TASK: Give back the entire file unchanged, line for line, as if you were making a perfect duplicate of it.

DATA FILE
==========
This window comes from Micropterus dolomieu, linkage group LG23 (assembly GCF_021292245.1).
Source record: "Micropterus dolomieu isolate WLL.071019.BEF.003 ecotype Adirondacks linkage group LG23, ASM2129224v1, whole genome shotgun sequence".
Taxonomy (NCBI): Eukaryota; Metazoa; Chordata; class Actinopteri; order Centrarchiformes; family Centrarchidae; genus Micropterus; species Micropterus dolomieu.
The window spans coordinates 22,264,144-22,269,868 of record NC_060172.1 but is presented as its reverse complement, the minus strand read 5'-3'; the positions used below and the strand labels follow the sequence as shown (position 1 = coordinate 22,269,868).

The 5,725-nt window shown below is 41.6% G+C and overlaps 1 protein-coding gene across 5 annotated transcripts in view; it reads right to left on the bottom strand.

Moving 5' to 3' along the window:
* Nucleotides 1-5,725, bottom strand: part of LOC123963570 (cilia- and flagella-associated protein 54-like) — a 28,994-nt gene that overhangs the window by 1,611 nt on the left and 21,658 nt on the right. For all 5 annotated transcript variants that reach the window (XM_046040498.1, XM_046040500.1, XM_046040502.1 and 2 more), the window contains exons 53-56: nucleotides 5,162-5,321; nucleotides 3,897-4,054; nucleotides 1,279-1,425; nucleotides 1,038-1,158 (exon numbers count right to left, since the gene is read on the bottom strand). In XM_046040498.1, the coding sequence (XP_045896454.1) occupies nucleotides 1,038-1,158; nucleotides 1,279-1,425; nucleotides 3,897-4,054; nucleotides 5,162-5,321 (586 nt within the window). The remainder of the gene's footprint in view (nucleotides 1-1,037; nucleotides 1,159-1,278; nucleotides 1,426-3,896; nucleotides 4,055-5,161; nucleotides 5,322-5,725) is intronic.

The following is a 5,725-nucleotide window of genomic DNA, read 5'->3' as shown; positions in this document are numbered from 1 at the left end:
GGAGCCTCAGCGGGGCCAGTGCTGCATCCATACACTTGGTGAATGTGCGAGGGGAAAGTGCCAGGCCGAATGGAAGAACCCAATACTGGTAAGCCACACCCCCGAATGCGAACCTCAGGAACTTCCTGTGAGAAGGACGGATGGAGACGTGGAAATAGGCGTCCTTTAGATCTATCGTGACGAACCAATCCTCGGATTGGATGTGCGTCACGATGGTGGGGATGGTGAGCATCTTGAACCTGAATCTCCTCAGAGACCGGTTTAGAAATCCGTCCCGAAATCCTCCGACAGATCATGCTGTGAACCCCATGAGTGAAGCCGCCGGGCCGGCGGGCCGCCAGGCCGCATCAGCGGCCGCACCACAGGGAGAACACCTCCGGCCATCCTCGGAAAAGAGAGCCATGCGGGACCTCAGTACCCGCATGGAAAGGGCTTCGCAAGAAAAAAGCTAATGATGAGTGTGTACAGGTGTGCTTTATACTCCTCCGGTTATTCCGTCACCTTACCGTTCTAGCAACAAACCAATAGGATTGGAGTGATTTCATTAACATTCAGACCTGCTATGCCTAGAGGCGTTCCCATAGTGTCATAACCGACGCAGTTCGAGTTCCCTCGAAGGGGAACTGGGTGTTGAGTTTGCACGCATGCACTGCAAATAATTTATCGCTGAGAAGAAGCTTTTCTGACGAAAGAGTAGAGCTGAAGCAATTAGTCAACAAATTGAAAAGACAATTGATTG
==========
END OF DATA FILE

This window comes from Micropterus dolomieu, linkage group LG23 (assembly GCF_021292245.1).
Source record: "Micropterus dolomieu isolate WLL.071019.BEF.003 ecotype Adirondacks linkage group LG23, ASM2129224v1, whole genome shotgun sequence".
Taxonomy (NCBI): Eukaryota; Metazoa; Chordata; class Actinopteri; order Centrarchiformes; family Centrarchidae; genus Micropterus; species Micropterus dolomieu.
The window spans coordinates 22,264,144-22,269,868 of record NC_060172.1 but is presented as its reverse complement, the minus strand read 5'-3'; the positions used below and the strand labels follow the sequence as shown (position 1 = coordinate 22,269,868).

The 5,725-nt window shown below is 41.6% G+C and overlaps 1 protein-coding gene across 5 annotated transcripts in view; it reads right to left on the bottom strand.

Moving 5' to 3' along the window:
* Nucleotides 1-5,725, bottom strand: part of LOC123963570 (cilia- and flagella-associated protein 54-like) — a 28,994-nt gene that overhangs the window by 1,611 nt on the left and 21,658 nt on the right. For all 5 annotated transcript variants that reach the window (XM_046040498.1, XM_046040500.1, XM_046040502.1 and 2 more), the window contains exons 53-56: nucleotides 5,162-5,321; nucleotides 3,897-4,054; nucleotides 1,279-1,425; nucleotides 1,038-1,158 (exon numbers count right to left, since the gene is read on the bottom strand). In XM_046040498.1, the coding sequence (XP_045896454.1) occupies nucleotides 1,038-1,158; nucleotides 1,279-1,425; nucleotides 3,897-4,054; nucleotides 5,162-5,321 (586 nt within the window). The remainder of the gene's footprint in view (nucleotides 1-1,037; nucleotides 1,159-1,278; nucleotides 1,426-3,896; nucleotides 4,055-5,161; nucleotides 5,322-5,725) is intronic.

The following is a 5,725-nucleotide window of genomic DNA, read 5'->3' as shown; positions in this document are numbered from 1 at the left end:
GGAGCCTCAGCGGGGCCAGTGCTGCATCCATACACTTGGTGAATGTGCGAGGGGAAAGTGCCAGGCCGAATGGAAGAACCCAATACTGGTAAGCCACACCCCCGAATGCGAACCTCAGGAACTTCCTGTGAGAAGGACGGATGGAGACGTGGAAATAGGCGTCCTTTAGATCTATCGTGACGAACCAATCCTCGGATTGGATGTGCGTCACGATGGTGGGGATGGTGAGCATCTTGAACCTGAATCTCCTCAGAGACCGGTTTAGAAATCCGTCCCGAAATCCTCCGACAGATCATGCTGTGAACCCCATGAGTGAAGCCGCCGGGCCGGCGGGCCGCCAGGCCGCATCAGCGGCCGCACCACAGGGAGAACACCTCCGGCCATCCTCGGAAAAGAGAGCCATGCGGGACCTCAGTACCCGCATGGAAAGGGCTTCGCAAGAAAAAAGCTAATGATGAGTGTGTACAGGTGTGCTTTATACTCCTCCGGTTATTCCGTCACCTTACCGTTCTAGCAACAAACCAATAGGATTGGAGTGATTTCATTAACATTCAGACCTGCTATGCCTAGAGGCGTTCCCATAGTGTCATAACCGACGCAGTTCGAGTTCCCTCGAAGGGGAACTGGGTGTTGAGTTTGCACGCATGCACTGCAAATAATTTATCGCTGAGAAGAAGCTTTTCTGACGAAAGAGTAGAGCTGAAGCAATTAGTCAACAAATTGAAAAGACAATTGATTG